Private Oregon firefighting company fined $180K after US Dept. of Labor investigation

By Troy Brynelson (OPB)
May 28, 2023 1 p.m.

The federal agency said dozens of firefighters earned a flat rate between $200 and $250 a day regardless of frequent overtime. Backpay checks will range from $101 to $14,000.

A private firefighting company in northeastern Oregon will have to pay $180,000 following a U.S. Department of Labor investigation.

KL Farms, also known as Fire LLC, allegedly paid its firefighters and truck drivers a flat rate between $200 and $250 a day to fight wildfires in 2020 and 2021, regardless of frequent overtime. The agency said workers clocked an average of 70 hours a week.


The Summerville company will pay $152,0000 in overtime wages and fringe benefits to 57 firefighters and staff, as well as another $28,000 in damages and fines to the workers and to the U.S. government, the federal agency said in a recent statement.

Firefighters work the Watson Creek Fire near Paisley, Ore., in August 2018.

Firefighters work the Watson Creek Fire near Paisley, Ore., in this August 2018 file photo. The U.S. Department of Labor recently fined a private firefighting company from northeastern Oregon for improperly classifying firefighters as contract workers, something the federal agency says is part of a growing trend in the private firefighting business.


The agency said that KL Farms wrongly classified the workers as independent contractors. The company provides firefighters, engines, trucks and driver services to help fight wildfires in four western states. It contracts with the U.S. Forest Service.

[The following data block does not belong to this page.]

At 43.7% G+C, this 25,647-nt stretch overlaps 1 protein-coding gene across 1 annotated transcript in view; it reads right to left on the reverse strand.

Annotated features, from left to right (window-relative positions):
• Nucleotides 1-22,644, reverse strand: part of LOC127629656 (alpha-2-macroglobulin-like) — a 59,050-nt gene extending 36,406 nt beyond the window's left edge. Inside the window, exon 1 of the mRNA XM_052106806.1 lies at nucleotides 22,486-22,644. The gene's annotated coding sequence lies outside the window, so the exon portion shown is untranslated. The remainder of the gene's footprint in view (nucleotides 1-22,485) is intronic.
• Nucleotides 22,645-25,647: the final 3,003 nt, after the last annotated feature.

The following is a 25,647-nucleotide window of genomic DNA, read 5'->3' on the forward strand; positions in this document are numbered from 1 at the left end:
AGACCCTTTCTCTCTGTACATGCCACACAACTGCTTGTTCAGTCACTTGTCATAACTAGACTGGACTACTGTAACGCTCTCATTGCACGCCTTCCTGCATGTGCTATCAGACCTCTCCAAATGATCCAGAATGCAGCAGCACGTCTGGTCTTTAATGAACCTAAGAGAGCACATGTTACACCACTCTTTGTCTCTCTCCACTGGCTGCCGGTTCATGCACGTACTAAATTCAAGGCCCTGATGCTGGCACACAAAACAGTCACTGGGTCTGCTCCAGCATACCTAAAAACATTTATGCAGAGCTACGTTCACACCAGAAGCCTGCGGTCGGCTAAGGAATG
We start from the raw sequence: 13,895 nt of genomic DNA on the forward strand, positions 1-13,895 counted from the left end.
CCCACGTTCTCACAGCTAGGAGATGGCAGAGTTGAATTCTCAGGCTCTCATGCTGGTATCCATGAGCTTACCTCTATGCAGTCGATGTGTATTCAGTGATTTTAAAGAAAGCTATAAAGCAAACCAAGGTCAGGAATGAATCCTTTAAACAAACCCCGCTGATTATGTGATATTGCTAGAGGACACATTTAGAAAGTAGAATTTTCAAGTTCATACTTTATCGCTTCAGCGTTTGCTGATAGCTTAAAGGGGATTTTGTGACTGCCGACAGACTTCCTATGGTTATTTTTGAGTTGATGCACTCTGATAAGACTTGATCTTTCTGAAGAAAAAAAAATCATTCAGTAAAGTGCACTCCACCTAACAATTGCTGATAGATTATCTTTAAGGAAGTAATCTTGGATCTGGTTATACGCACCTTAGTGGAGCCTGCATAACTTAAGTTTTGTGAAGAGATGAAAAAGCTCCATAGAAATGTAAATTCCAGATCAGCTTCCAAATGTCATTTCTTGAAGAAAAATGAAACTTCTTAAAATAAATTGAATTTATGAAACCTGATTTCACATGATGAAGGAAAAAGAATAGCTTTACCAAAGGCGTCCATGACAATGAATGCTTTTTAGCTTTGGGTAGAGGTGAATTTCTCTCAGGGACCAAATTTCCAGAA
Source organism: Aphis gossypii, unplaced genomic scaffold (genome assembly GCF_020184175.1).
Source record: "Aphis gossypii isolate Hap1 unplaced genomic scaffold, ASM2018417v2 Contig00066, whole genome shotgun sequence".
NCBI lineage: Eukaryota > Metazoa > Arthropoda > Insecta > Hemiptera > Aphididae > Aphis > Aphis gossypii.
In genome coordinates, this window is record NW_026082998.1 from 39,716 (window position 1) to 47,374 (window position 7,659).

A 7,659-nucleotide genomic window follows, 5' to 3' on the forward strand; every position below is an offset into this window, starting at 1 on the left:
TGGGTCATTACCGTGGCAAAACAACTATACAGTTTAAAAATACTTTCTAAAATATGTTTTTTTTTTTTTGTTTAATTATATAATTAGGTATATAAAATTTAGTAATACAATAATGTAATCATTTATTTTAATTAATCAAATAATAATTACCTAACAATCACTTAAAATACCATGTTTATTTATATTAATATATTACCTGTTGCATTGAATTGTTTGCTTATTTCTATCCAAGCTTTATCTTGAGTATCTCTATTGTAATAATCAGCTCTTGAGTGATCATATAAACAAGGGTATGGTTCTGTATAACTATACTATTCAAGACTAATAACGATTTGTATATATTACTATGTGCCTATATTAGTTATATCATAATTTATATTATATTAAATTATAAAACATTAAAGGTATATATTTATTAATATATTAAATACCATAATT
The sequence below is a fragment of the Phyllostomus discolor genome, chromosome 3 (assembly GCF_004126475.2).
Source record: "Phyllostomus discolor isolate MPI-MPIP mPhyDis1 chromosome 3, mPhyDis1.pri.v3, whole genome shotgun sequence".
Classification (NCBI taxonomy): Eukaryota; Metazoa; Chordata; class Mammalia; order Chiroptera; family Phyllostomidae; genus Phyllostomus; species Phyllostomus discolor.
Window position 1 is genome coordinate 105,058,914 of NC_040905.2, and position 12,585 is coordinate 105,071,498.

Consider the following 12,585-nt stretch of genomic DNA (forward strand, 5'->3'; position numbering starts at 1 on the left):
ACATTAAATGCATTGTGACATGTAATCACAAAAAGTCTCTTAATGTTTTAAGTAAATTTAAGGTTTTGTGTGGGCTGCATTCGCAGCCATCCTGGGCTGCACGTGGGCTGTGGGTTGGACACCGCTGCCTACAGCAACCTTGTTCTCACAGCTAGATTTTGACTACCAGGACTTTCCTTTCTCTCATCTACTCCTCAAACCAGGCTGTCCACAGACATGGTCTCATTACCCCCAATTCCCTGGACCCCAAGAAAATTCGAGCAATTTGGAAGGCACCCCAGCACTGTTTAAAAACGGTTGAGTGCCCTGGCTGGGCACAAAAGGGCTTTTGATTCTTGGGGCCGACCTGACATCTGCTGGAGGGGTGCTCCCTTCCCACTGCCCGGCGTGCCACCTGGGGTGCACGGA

Heidi Gordon, of KL Farms, said in a statement that they are making additional payments. Gordon said much of the issue stemmed from the company inadequately documenting how its daily rate was structured, but said the company would make changes to make sure it’s compliant.


“Since this time, we have worked to ensure other companies know and understand the rules as explained by the DOL to us,” Gordon said in a statement.

Investigators use a multi-prong test to determine whether contractors actually qualify as employees, said Carrie Aguilar, director of the Department of Labor’s Wage and Hour Division in Portland.

“We found in this case that they were not independent contractors, they were actually employees,” Aguilar said. “So as employees, they are guaranteed the rights of employees under different laws that we’re enforcing.”

KL Farms’ employment methods reportedly violated multiple regulations. One regulation demands that contractors pay workers a set hourly wage plus benefits and holiday pay. Another demands overtime pay once a worker clocks more than 40 hours in a week.

“Having employees that are misclassified as independent contractors, sometimes employers think they can be off the hook for all these requirements,” Aguilar said. “But it really comes down to the fact that if an employment relationship exists, then employers are responsible.”

Aguilar said she’s couldn’t legally say how or why the agency started its investigation. Some investigations stem from complaints, others are started internally.

But Aguilar did say that wage issues are part of a growing trend in the private firefighting business. It’s similar to forestry, she said, which struggles with these issues.

“Fighting wildfires demands people work long hours and face real dangers as they try to save other people, homes, businesses and natural resources,” Aguilar said. “The workers accepted these risks and deserve to be paid every dollar and fringe benefit they’ve earned.”

The firefighters receiving backpay will get checks ranging from $101 to $14,000.